Home, it’s where the heart is. There’s no place like it. And you can never go back there again.
This is how we’ve understood the word for decades. It’s a place full of nostalgia that’s located in the past.
So what is the home of the future?
By definition, it’s not the home of days gone by. That home, romanticized by post-war newsreels, is epitomized by 2.5 dogs and a kid, usually staring at a giant piece of furniture called a TV. It’s suburban and carpeted in a rich shade of burgundy in a neighborhood that’s crisp and homogenous. It’s paid for by a single male income and tended to by an elaborately coiffed woman in a petticoat. It’s the home you raise a family in before moving to a trailer park in Florida to die.
The home of the future, then, is a flexible space for digital natives who value location over square footage. These homes are prefabricated in giant warehouses to whatever globally agreed-upon aesthetic is currently trending on Instagram. It’s a home manufactured from modular components, finished with the precision of an iPhone, and then delivered quickly, for a fraction of the cost required to build on-site. It’s efficient and built using sustainable processes and materials because there’s no other choice. It’s cookie-cutter, but it looks like a highly designed piece of bespoke architecture.
The home of the future is, above all, connected. It’s a place where the home is the computer. It’s always listening and always watching, yet it still, somehow, manages to secure your privacy as well as your belongings. It is adaptable but comfortable, a respite from the urban jungle and a place to savor those face-to-face encounters that have largely been supplanted by the virtual unrealities of modern life.
In the past, the home you selected was dictated by the location of your employer and the salary it paid. You’re in advertising? Welcome to your 5th Avenue apartment. Manufacturing? Welcome to the utopian tree-lined streets of Detroit. People grabbed hold of the “American dream” and bought anything within a reasonable commute of their 9-to-5 jobs.
But what kinds of jobs can we expect in the future? When most of the world’s manufacturing has coalesced around the immovable supply chains of Southeast Asia. When robots have replaced warehouse workers, kitchen staff, and hotel cleaners. When AI has replaced truck drivers, legal aids, and money managers. When main street retailers have all shut down because the neighborhood Walmart is now a highly automated Amazon distribution center offering one-hour delivery, and everyday items like clothing and Tupperware can be made at home on your 3D printer with built-in Alexa, installed for free with a sub-Prime membership loan. Disruptions to our traditional means of employment will almost certainly affect where we live and how a home is used.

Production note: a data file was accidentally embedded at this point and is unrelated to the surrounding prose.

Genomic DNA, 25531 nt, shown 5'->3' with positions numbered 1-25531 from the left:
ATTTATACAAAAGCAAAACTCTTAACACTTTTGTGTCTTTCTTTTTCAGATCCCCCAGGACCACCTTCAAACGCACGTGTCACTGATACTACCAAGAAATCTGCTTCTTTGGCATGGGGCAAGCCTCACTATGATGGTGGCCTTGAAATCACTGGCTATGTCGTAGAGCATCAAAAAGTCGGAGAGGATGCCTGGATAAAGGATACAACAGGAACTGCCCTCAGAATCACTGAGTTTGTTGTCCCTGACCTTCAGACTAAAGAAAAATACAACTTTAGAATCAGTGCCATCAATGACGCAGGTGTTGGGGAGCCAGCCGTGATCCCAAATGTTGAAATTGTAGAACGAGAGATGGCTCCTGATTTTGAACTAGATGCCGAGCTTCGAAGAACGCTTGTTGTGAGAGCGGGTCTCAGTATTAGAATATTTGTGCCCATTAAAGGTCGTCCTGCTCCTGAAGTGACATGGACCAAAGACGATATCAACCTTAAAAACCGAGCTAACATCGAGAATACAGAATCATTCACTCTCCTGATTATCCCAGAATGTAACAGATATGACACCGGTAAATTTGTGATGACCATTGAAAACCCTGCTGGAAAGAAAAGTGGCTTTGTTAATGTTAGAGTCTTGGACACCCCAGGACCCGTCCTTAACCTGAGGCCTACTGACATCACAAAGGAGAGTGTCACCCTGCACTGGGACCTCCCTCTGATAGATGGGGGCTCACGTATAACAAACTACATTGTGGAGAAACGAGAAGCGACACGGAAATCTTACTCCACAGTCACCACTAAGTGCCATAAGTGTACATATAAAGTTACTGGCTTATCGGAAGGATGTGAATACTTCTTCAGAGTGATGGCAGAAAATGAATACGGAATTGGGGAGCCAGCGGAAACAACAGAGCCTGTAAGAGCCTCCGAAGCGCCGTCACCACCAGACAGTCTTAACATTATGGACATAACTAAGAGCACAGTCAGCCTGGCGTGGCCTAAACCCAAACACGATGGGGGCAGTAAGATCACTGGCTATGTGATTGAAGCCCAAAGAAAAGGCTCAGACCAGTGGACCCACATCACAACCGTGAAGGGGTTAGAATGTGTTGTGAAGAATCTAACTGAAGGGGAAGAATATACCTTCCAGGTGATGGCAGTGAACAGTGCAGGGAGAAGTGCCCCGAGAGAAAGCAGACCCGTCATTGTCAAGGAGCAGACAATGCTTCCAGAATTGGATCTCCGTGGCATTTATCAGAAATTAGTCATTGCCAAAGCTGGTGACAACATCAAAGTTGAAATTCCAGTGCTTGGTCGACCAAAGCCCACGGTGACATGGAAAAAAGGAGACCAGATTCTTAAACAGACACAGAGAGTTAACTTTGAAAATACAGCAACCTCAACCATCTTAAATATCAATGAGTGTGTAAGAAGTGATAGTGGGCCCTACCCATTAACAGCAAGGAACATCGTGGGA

Technology, especially 5G connectivity and the rapid evolution of personal computing devices, will continue to redefine what it means “to work.” Beautiful people will, of course, be rewarded for their youth with lucrative endorsement deals that will become more accessible to anyone with an audience, as ad spending continues to shift to nontraditional channels. Knowledge workers of all ilks will be needed to keep the automation automated, Netflix netting, and YouTube tubing. In such a future, nomadic lifestyles become yet another norm, and fixed homes will morph into live / work spaces that can be shared with the access economy.
Unlike generations past, there will be no “dream home” archetype for the masses to aspire to. A white picket fence and manicured hedgerow aren’t very practical when living your best #vanlife in a vintage VW microbus. For the privileged, living in a “co-living” dorm in California, a Muji prefab in rural India, or an Airbnb-owned apartment in central Paris will become a choice enabled by their jobs, not dictated by them. Living where you want to, instead of where you have to, will become the ultimate claim to luxury.
But what about those without means? Industrial 3D-printing techniques can already print an 800-square-foot home (about the size of an average New York apartment) in less than two days for $10,000, with plans to bring the cost down to $4,000 per unit. Imagine the impact that could have on the world’s 1.2 billion people living without adequate housing. That’s the Silicon Valley pitch anyway, which is often far too optimistic for reality.
In fact, everything you’ve read is just one possible future that may or may not transpire. And nothing hits closer to home than a discussion about the home of the future.
Our series kicks off today with an episode that looks at exactly how the Home of the Future is built.